Chief of Naval Operations
In the year 2000 the American submarine force will celebrate the first century of service by highly skilled people in some of the most technologically advanced vessels ever built. The past 100 years have witnessed the evolution of a force that mastered submersible warfare, introduced nuclear propulsion to create the true submarine, and for decades patrolled the deep ocean front line; the hottest part of an otherwise Cold War.
The U.S. Navy's involvement with the submarine dates from 1888 when the Bureau of Construction and Repair (BUC&R) sponsored a design competition that brought John Holland a naval contract to build the experimental Plunger. As the new century dawned, prominent American naval leaders like Admiral George Dewey called the submarine a real threat to international surface forces, leading the Navy to acquire its first submarine in 1900. Overcoming competition from fellow American inventor, Simon Lake, Holland sold his newest model, Holland VI, to the Navy for $160,000 on 11 April. This 64-ton submarine, commissioned as USS Holland, or SS-1, on 12 October of the same year, was equipped with an Otto-type gasoline engine for surface running and electric motors for submerged operations.
Due to the volatility of gasoline, American submersible designs soon followed the French practice, adopting the diesel engine in 1909 with the Electric Boat Company's F class (SS-20 through 23), built at Union Iron Works in San Francisco. Combining the influence of diesel propulsion with the submersible designs of Holland and Lake, American submersibles took on a familiar configuration through American entry into the Great War. Submarines of the E, H, K, L, M, N, O, and R classes ranged in displacement from 287 to 510 tons, with the fastest boats displaying a top surface speed of barely 14 knots on diesel power.
During World War I the U.S. Navy separated these submersibles into two groups according to mission. "Boats" of the N and O classes, as well as some of the E type, patrolled American coasts and harbors following a defensive strategy.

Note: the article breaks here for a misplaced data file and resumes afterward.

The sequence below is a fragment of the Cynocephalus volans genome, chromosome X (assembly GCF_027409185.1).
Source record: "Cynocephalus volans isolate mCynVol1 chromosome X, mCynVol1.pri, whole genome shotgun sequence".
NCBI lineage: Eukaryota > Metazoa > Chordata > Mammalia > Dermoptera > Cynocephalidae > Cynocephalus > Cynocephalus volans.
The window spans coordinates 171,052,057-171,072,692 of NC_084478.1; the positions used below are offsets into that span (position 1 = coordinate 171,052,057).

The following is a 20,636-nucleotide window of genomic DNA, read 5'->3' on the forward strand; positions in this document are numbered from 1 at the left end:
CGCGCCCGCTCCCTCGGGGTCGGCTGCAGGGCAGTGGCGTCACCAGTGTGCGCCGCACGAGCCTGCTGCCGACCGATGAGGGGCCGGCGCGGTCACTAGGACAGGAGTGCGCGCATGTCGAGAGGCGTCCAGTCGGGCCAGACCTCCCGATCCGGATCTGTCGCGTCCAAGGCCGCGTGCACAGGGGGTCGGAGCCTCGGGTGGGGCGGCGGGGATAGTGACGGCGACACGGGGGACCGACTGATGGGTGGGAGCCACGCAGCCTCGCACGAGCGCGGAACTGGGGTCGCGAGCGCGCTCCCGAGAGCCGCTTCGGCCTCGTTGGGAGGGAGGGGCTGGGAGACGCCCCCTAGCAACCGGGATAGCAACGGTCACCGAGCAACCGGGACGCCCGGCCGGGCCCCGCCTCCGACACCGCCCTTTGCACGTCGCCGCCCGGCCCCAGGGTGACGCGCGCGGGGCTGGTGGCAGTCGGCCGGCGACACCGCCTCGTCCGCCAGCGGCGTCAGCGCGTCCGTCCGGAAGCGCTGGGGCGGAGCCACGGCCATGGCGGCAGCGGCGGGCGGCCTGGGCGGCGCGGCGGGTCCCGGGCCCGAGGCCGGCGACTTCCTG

Other submarines drew assignments that sent them to hostile European waters after 1917. Some K-, L-, O-, and E-class boats conducted offensive, open-sea operations from the Azores and Bantry Bay in Ireland. They supported the Allied effort to maintain open sea lanes along the European coast and in the approaches to the British Isles.
The Navy Department's plans for these vessels reflected the prevailing surface warfare thinking, which perceived the submersible as a type of destroyer or torpedo boat that should operate with the battle fleet. Thus the first foray into submarine design by the Bureau of Construction and Repair and the Bureau of Steam Engineering produced the faster 15-knot, 800-ton, S-class submarine in 1916 with the assistance of Electric Boat Company and Lake Torpedo Boat Company. At virtually the same time, Electric Boat received a commission to design the three boats of the 20-knot T, or AA class, with a normal displacement of 1107 tons. On paper these characteristics, adopted during the First World War, brought the Navy one step closer to the "fleet submarine," a submersible that could keep pace with the battle fleet.
Shaping an Identity:
The German U-boats of the 1914-1918 conflict gave American officers and designers reason for pause. Physically durable, powered by very reliable diesels, technically blessed with very long sea legs, they provided the paradigm for American interwar development. At the same time, the 1916-vintage American S-class proved a virtual clinic for basic design mistakes, burdened with difficult metallurgical problems and very unreliable diesels.
While Rear Admirals Harry Yarnell and Samuel Robinson, successive interwar chiefs of the Bureau of Engineering, worked to remedy the technical flaws with solutions from European and American engineering practice, the community of submarine officers struggled with a problem even more fundamental than propulsion. How should the Navy use submarines? What was their proper strategic role? During the interwar period influential officers like Captains Thomas Hart and Yates Stirling Jr., Admirals Henry Wiley and Frank Schofield, and the innovative Commander Thomas Withers debated these issues with the German paradigm in mind. Unfortunately, this model did not offer easy direction. While the German commercial warfare strategy and independent patrol tactics had great effect on the war effort of the Entente and its allies, incidents like the sinking of the passenger liner RMS Lusitania painted this style of warfare with a dark brush, suggesting immorality when submersibles operated without restriction.
Only a subtle formula could help American submariners address questions of identity and mission in such a political environment. Since the state of design and propulsion technology would not permit American industry to build a submarine durable and fast enough to keep pace with the battlefleet, operating with surface ships on a regular basis seemed unlikely. This forced submarine strategists like Withers to look more closely at independent patrols and a model that approximated the World War I German experience. In isolationist postwar America, however, this option brought with it the ethical burden of unrestricted U-boat warfare and civilian casualties, something a Navy diminished by the Washington Treaties did not care to assume. Thus, American submarine strategy could not include unrestricted submarine warfare, which might turn neutral commercial vessels and innocent civilians into victims.